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Martin Eden 117







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Books:

Martin Eden

The Pickwick Papers

The Sea Wolf




full, illustrated, and in the place of honor. He went home with leaping pulse, wondering how much they would pay him for one of the best things he had done. Also, the celerity with which it had been accepted and published was a pleasant thought to him. That the editor had not informed him of the acceptance made the surprise more complete. After waiting a week, two weeks, and half a week longer, desperation conquered diffidence, and he wrote to the editor of The Billow, suggesting that possibly through some negligence of the business manager his little account had been overlooked. Even if it isnt more than five dollars, Martin thought to himself, it will buy enough beans and pea-soup to enable me to write half a dozen like it, and possibly as good. Back came a cool letter from the editor that at least elicited Martins admiration. "We thank you," it ran, "for your excellent contribution. All of us in the office enjoyed it immensely, and, as you see, it was given the place of honor and immediate publication. We earnestly hope that you liked the illustrations. "On rereading your letter it seems to us that you are laboring under the misapprehension that we pay for unsolicited manuscripts. This is not our custom, and of course yours was unsolicited. We assumed, naturally, when we received your story, that you understood the situation. We can only deeply regret this unfortunate misunderstanding, and assure you of our unfailing regard. Again, thanking you for your kind contribution, and hoping to receive more from you in the near future, we remain, etc." There was also a postscript to the effect that though The Billow carried no free-list, it took great pleasure in sending him a complimentary subscription for the ensuing year. After that experience, Martin typed at the top of the first sheet of all his manuscripts: "Submitted at your usual rate." Some day, he consoled himself, they will be submitted at _my_ usual rate. He discovered in himself, at this period, a passion for perfection, under the sway of which he rewrote and polished "The Jostling Street," "The Wine of Life," "Joy," the "Sea Lyrics," and others of his earlier work. As of old, nineteen hours of labor a day was all too little to suit him. He wrote prodigiously, and he read prodigiously, forgetting in his toil the pangs caused by giving up his tobacco. Ruths promised cure for the habit, flamboyantly labelled, he stowed away in the most inaccessible corner of his bureau. Especially during his stretches of famine he suffered from lack of the weed; but no matter how often he mastered the craving, it remained with him as strong as ever. He regarded it as the biggest thing he had ever achieved. Ruths point of view was that he was doing no more than was right. She brought him the anti-tobacco remedy, purchased out of her glove money, and in a few days forgot all about it. His machine-made storiettes, though he hated them and derided them, were successful. By means of them he redeemed all his pledges, paid most of his bills, and bought a new set of tires for his wheel. The storiettes at least kept the pot a-boiling and gave him time for ambitious work; while the one thing that upheld him was the forty dollars he had received from The White Mouse. He anchored his faith to that, and was confident that the really first-class magazines would pay an unknown writer at least an equal rate, if not a better one. But the thing was, how to get into the first-class magazines. His best stories, essays, and poems went begging among them, and yet, each month, he read reams of dull, prosy, inartistic stuff between all their various covers. If only one editor, he sometimes thought, would descend from his high seat of pride to write me one cheering line! No matter if my work is unusual, no matter if it is unfit, for prudential reasons, for their pages, surely there must be some sparks in it, somewhere, a few, to warm them to some sort of appreciation. And thereupon he would get out one or another of his manuscripts, such as "Adventure," and read it over and over in a vain attempt to vindicate the editorial silence. As the sweet California spring came on, his period of plenty came to an end. For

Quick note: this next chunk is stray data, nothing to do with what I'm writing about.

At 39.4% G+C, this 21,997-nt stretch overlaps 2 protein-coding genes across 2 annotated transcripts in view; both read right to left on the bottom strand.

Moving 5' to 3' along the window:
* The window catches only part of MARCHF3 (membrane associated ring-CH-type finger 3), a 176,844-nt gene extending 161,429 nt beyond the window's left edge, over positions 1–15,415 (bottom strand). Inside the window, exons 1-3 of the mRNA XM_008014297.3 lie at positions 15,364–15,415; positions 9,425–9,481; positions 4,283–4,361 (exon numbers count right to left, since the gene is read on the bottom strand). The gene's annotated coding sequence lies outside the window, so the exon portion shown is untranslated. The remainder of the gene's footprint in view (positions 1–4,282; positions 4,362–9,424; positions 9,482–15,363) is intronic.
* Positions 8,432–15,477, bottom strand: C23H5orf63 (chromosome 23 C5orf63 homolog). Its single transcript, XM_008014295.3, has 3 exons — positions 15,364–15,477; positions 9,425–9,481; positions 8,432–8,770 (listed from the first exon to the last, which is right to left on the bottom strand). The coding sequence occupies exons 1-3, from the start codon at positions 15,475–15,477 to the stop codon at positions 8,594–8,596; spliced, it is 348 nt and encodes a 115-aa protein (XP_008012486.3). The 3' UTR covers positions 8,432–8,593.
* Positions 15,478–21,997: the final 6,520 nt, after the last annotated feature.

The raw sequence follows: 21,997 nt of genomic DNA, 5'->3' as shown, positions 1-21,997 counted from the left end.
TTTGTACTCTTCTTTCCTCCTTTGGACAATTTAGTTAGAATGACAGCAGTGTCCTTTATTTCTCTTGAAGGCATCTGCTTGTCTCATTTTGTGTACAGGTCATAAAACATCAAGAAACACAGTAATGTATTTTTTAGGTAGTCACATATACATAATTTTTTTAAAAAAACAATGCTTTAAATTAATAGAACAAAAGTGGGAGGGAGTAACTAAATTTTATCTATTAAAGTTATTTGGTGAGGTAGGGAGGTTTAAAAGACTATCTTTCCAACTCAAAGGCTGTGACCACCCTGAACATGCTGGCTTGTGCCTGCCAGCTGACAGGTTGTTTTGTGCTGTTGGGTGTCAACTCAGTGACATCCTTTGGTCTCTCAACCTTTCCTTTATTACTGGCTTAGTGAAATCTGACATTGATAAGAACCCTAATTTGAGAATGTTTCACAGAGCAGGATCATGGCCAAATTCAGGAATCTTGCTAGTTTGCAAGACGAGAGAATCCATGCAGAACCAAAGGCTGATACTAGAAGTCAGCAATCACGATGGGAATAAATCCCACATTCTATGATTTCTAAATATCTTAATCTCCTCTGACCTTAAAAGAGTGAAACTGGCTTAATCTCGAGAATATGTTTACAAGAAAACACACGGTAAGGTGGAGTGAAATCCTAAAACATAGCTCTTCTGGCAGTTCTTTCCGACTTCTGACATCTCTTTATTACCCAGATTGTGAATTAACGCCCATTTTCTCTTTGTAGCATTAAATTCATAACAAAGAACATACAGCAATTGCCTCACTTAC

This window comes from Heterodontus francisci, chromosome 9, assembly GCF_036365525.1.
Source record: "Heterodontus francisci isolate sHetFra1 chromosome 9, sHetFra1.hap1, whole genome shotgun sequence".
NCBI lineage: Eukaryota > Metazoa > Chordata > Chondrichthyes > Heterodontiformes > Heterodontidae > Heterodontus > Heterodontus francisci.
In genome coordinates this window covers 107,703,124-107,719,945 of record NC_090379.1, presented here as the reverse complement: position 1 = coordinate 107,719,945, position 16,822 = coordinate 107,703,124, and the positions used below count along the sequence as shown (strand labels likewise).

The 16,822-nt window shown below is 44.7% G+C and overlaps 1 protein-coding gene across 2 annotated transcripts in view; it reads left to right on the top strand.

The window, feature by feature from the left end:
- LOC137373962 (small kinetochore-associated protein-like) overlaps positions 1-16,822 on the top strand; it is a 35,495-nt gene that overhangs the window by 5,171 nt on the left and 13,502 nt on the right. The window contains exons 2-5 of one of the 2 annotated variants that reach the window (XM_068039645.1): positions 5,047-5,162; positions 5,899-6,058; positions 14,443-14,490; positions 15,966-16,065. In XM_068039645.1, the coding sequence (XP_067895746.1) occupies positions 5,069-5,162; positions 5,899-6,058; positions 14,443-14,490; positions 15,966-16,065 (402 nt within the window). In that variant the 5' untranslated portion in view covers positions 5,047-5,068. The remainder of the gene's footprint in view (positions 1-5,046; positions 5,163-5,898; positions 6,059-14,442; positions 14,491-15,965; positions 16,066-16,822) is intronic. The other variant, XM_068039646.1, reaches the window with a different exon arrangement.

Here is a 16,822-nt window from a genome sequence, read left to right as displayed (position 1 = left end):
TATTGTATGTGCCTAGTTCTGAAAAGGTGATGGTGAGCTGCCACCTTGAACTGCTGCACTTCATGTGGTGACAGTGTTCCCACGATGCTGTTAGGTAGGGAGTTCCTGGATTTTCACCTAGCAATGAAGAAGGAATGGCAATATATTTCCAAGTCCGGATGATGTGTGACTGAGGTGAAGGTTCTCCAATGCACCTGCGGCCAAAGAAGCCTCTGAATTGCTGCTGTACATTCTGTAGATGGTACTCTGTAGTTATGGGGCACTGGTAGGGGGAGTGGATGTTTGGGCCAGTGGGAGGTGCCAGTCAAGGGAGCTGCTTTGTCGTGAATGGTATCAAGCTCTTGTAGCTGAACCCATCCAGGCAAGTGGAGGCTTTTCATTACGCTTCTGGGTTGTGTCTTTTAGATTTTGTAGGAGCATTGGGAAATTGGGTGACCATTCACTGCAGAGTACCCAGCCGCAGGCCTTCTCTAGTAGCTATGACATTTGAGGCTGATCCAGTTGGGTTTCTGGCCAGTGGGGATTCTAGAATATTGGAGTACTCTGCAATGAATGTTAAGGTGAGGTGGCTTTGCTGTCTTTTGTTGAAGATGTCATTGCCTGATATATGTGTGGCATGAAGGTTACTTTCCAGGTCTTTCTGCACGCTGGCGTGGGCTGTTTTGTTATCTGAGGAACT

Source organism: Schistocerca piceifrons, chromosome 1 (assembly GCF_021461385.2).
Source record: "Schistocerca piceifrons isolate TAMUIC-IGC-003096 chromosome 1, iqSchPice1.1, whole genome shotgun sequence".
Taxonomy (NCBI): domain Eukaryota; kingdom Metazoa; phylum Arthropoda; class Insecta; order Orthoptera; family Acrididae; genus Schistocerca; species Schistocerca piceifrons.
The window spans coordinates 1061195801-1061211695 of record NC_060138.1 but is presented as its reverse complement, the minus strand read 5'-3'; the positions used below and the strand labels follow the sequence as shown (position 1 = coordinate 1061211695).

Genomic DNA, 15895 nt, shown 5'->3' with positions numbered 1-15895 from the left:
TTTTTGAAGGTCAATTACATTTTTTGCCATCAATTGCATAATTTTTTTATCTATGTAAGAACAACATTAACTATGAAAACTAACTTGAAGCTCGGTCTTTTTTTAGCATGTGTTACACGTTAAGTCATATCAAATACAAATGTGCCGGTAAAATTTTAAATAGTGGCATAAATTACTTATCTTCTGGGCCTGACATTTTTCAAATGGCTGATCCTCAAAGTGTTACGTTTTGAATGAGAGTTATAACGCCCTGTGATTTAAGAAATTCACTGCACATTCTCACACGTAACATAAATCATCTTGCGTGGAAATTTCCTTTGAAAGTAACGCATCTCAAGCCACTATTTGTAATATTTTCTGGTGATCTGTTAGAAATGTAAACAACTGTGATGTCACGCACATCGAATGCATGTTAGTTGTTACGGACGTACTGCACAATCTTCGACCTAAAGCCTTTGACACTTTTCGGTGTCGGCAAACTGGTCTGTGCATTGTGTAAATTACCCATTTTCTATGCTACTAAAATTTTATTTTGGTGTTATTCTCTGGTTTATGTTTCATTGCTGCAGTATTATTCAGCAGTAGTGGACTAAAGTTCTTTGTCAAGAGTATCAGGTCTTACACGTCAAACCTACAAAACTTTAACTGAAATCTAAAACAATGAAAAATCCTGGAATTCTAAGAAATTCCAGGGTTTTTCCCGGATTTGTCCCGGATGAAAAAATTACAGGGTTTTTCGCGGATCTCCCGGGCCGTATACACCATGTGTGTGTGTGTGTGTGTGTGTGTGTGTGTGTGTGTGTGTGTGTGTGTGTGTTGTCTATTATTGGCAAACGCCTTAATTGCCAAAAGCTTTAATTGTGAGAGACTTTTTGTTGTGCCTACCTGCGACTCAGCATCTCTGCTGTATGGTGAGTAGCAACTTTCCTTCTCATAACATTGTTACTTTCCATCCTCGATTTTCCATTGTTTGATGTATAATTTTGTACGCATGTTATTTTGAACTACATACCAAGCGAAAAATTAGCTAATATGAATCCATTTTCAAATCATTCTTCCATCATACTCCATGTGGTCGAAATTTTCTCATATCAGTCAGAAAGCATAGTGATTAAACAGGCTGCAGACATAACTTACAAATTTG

Martin Eden page 116        Martin Eden page 118